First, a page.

Precision and scale are important concepts to understand if you need to deal with decimal numbers
Here are some examples:
Many databases support numeric datatypes with precision and scale attribute. For example, Oracle supports a "number" type. This query creates a table with a column that can store numbers with precision of 5 and scale of 2. That is, it can store numbers with up to 5 total digits, 3 of which are reserved for the whole number component of the number and 2 of which are reserved for decimal places.
create table testtable (col1 number(5,2))
Any number with 3 or fewer whole number digits and 2 or fewer decimal digits may be inserted into this column.
0> insert into testtable values (5.2); 0> insert into testtable values (5.22); 0> insert into testtable values (55.2); 0> insert into testtable values (55.22); 0> insert into testtable values (555.2); 0> insert into testtable values (555.22); 0> select * from testtable; COL1 ====== 5.2 5.22 55.2 55.22 555.2 555.22
Numbers with more than 2 decimal digits may be inserted into this column, but they will be rounded up or down as appropriate.
0> insert into testtable values (5.221); 0> insert into testtable values (5.225); 0> insert into testtable values (5.229); 0> select * from testtable; COL1 ==== 5.22 5.23 5.23
Since 2 digits are reserved for decimal digits. Numbers with more than 3 whole number digits may not be inserted into this column, even if the total number of digits is less than 5. Attempts to do so will generate errors.
Arithmetic Involving Numbers With Different Precision And Scale0> insert into testtable values (5555.22); ORA-01438: value larger than specified precision allows for this column 0> insert into testtable values (5555.2); ORA-01438: value larger than specified precision allows for this column 0> insert into testtable values (5555); ORA-01438: value larger than specified precision allows for this column
When 2 columns with different precision and/or scale are involved in arithmentic, the precision and scale of the result are not limited by the precision and scale of the factors. The result will have whatever precision and scale are necessary to represent the number.
For example, 9.2 has a precision of 2 and scale of 1 and 9.22 has a precision of 3 and scale of 2. When added, the sum, 18.42, has a precision of 4 and scale of 2. When multiplied, the product, 84.824, has a precision of 5 and scale of 3.
Rounding Errors0> select 9.2+9.22 from dual 9.2+9.22 ========= 18.42 0> select 9.2*9.22 from dual 9.2*9.22 ========= 84.824
As shown in the previous example, multiplication can result in numbers with larger scale than either of the two numbers that were multiplied. If the result is stored back into a column with smaller scale than is necessary to represent the product, rounding will occur.
This can be a frustrating occurrance when dealing with money. It is common to use columns with scale of 2 for money but such a column cannot be used to keep track of fractions of cents. Only 2 decimal places are required when monetary values which are added together or multiplied by whole numbers, but if a monetary value is multiplied by a decimal number then it could require more than 2 decimal places to store the result. Using only 2 decimal places will introduce rounding errors quickly.
Since numbers cannot have infinite scale, it is always possible to introduce rounding errors. You have to decide how much of a rounding error is acceptable when designing your tables.Truncation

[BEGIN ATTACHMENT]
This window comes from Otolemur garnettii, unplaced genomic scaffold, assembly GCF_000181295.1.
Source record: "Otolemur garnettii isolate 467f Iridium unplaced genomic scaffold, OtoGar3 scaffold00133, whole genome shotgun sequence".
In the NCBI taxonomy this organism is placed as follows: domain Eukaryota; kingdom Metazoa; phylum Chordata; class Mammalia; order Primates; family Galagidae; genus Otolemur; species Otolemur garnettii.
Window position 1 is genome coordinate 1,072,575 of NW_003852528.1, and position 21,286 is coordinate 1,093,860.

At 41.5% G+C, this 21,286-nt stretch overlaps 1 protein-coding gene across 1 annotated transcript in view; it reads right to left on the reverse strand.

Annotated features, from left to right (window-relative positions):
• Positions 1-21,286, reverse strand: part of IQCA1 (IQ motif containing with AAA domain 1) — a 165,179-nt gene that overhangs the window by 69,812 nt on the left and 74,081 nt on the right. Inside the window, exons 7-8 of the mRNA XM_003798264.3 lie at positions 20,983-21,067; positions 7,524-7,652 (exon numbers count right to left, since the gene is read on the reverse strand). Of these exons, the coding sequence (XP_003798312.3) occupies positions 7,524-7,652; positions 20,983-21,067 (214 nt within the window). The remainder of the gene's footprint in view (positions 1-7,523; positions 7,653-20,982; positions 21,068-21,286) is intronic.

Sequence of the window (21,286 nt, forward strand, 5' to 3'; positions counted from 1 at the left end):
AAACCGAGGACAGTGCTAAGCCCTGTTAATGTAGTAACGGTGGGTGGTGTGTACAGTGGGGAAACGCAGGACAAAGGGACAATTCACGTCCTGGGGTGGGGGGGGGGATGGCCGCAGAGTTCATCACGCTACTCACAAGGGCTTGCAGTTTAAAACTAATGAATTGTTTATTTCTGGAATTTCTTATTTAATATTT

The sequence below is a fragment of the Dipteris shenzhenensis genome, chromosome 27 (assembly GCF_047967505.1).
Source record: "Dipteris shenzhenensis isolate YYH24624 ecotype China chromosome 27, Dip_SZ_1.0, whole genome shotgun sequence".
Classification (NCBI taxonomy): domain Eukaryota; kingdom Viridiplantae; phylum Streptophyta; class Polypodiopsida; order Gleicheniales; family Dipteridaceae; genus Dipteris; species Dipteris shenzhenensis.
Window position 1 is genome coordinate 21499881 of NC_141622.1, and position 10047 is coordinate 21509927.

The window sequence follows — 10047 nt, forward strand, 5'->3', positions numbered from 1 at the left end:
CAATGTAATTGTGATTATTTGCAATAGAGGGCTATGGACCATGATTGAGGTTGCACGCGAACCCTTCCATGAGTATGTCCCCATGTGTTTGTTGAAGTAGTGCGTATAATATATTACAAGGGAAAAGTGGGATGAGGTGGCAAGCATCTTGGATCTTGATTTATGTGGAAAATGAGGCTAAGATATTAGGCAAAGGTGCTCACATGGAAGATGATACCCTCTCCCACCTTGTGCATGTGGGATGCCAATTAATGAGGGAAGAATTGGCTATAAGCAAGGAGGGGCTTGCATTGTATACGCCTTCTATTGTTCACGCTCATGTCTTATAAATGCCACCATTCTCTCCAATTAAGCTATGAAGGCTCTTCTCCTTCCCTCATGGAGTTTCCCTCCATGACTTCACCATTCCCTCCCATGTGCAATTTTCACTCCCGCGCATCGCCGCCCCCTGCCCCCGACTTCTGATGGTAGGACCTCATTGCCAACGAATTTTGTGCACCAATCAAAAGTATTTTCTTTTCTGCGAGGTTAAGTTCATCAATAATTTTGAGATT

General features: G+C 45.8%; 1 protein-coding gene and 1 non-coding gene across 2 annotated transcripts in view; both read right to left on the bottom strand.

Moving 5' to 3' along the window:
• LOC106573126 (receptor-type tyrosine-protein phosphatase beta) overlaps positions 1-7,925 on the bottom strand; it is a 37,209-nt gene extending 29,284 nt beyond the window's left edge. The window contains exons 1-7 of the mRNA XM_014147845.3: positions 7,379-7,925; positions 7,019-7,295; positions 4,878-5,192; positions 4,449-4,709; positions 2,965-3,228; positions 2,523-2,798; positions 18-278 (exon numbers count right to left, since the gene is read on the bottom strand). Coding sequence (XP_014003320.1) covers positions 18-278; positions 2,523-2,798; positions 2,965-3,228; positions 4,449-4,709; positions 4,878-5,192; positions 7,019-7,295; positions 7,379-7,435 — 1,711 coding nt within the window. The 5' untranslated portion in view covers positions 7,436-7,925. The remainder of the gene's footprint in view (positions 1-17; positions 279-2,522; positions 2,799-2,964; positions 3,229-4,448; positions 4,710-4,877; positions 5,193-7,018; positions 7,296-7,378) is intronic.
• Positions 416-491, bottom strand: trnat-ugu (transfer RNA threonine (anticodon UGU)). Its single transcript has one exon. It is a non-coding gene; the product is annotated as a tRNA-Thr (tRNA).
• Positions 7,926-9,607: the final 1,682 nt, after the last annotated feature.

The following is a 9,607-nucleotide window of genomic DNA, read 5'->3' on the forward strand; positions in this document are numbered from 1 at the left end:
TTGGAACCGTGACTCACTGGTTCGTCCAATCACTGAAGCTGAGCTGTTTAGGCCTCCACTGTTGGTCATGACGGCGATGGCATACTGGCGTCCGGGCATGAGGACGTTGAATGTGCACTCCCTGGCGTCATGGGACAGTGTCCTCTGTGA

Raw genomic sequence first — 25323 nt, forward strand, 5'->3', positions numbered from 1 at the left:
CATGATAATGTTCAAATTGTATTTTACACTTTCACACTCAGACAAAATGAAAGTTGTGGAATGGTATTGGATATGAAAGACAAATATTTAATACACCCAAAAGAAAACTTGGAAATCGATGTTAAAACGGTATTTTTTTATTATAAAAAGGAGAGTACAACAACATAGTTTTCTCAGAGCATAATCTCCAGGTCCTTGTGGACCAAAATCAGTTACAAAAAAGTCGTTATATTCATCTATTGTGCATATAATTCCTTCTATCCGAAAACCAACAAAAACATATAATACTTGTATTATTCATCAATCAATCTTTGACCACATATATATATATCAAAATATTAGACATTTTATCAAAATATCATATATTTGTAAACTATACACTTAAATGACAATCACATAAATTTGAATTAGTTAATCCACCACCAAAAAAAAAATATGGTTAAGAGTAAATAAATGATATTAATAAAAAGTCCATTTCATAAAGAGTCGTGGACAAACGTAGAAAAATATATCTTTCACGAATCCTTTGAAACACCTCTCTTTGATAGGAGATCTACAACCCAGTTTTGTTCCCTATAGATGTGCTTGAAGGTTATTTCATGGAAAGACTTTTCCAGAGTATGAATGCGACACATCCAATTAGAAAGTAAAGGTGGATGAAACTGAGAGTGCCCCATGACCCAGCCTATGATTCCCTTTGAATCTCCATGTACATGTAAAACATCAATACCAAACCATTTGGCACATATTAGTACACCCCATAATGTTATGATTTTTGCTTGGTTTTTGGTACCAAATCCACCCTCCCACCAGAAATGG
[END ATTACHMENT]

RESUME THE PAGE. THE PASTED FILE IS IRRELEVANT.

If a value is inserted back and forth between columns with different scales, the original scale of the value will be lost and the value will be rounded and truncated. For instance:
0> create table testtable1 (col1 number(3,2)); 0> create table testtable2 (col1 number(2,1)); 0> insert into testtable1 values (1.29); 0> insert into testtable2 select * from testtable1; 0> insert into testtable1 select * from testtable2; 0> select * from testtable1; COL1 ==== 1.29 1.3
When 1.29 was inserted into col1 of testtable2, which can only accommodate a single decimal digit, it was rounded up to 1.3 and the second decimal digit was truncated. Now, col1 of testtable2 contains 1.3 rather than 1.29 and 1.3 is what gets selected from col1 of testtable2 and inserted back into testtable1 rather than 1.29.Bind and Substitution Variables
Computer hardware stores decimal numbers using as many decimal places as it can (floating point format). But databases store decimal numbers using a precise number of decimal places (fixed point format). So, when supplying a floating point number as the value of a bind or substitution variable, you must constrain the number of decimal places by supplying a precision and scale for that number.
You should set the scale equal to the number of decimal places that you believe your variable is accurate to, and the precision equal to the scale plus the maximum number of whole number digits your variable could contain. For instance, if you plan on storing values between 0 and 255, accurate to 3 decimal places, then you should use scale 3 and precision 6.
Note, however, that the scale of a bind variable will not always be preserved. If you use a bind variable to insert a floating point number into a column with smaller scale than you specified for your number, your number will be rounded down upon insertion. For instance, if you pass in 1.2999 with scale of 4 and precision of 5 into a column with scale of 1 and precision of 2, the insert will succeed but your number will be rounded up to 1.3. Similarly, if you use a bind variable to pass a floating point number into a comparison, it will be converted to have the same scale as the value it is being compared to, which could cause rounding to occur.